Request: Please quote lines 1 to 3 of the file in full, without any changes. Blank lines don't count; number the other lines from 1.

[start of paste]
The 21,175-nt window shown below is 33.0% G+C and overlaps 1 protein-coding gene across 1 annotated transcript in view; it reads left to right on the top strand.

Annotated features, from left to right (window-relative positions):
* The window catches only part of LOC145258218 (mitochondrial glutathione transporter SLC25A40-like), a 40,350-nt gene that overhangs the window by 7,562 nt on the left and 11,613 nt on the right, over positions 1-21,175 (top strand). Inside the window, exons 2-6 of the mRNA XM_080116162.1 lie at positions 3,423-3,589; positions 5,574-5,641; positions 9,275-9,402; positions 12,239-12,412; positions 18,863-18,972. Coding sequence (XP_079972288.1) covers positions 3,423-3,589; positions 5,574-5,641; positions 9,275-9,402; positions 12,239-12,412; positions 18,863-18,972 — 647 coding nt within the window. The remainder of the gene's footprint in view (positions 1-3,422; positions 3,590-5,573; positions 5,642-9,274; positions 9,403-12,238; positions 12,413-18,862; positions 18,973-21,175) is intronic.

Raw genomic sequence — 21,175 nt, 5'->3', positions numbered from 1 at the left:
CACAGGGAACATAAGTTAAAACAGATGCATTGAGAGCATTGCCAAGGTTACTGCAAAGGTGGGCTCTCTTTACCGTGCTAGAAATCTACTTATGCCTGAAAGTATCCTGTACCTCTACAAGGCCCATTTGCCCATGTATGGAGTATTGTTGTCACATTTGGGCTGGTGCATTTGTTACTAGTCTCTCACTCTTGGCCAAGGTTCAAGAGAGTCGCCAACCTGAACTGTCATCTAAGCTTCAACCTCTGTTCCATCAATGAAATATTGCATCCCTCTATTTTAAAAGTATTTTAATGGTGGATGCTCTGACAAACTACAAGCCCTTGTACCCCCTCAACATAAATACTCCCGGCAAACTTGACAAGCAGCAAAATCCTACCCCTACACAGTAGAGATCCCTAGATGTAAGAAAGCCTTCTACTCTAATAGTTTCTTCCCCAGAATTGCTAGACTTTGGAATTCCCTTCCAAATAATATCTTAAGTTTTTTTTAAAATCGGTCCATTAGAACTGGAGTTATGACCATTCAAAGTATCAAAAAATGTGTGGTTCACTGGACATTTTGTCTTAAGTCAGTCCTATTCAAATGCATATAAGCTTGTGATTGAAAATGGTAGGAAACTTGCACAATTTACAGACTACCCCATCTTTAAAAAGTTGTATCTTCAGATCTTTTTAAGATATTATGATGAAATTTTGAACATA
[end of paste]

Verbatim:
The 21,175-nt window shown below is 33.0% G+C and overlaps 1 protein-coding gene across 1 annotated transcript in view; it reads left to right on the top strand.

Annotated features, from left to right (window-relative positions):
* The window catches only part of LOC145258218 (mitochondrial glutathione transporter SLC25A40-like), a 40,350-nt gene that overhangs the window by 7,562 nt on the left and 11,613 nt on the right, over positions 1-21,175 (top strand). Inside the window, exons 2-6 of the mRNA XM_080116162.1 lie at positions 3,423-3,589; positions 5,574-5,641; positions 9,275-9,402; positions 12,239-12,412; positions 18,863-18,972. Coding sequence (XP_079972288.1) covers positions 3,423-3,589; positions 5,574-5,641; positions 9,275-9,402; positions 12,239-12,412; positions 18,863-18,972 — 647 coding nt within the window. The remainder of the gene's footprint in view (positions 1-3,422; positions 3,590-5,573; positions 5,642-9,274; positions 9,403-12,238; positions 12,413-18,862; positions 18,973-21,175) is intronic.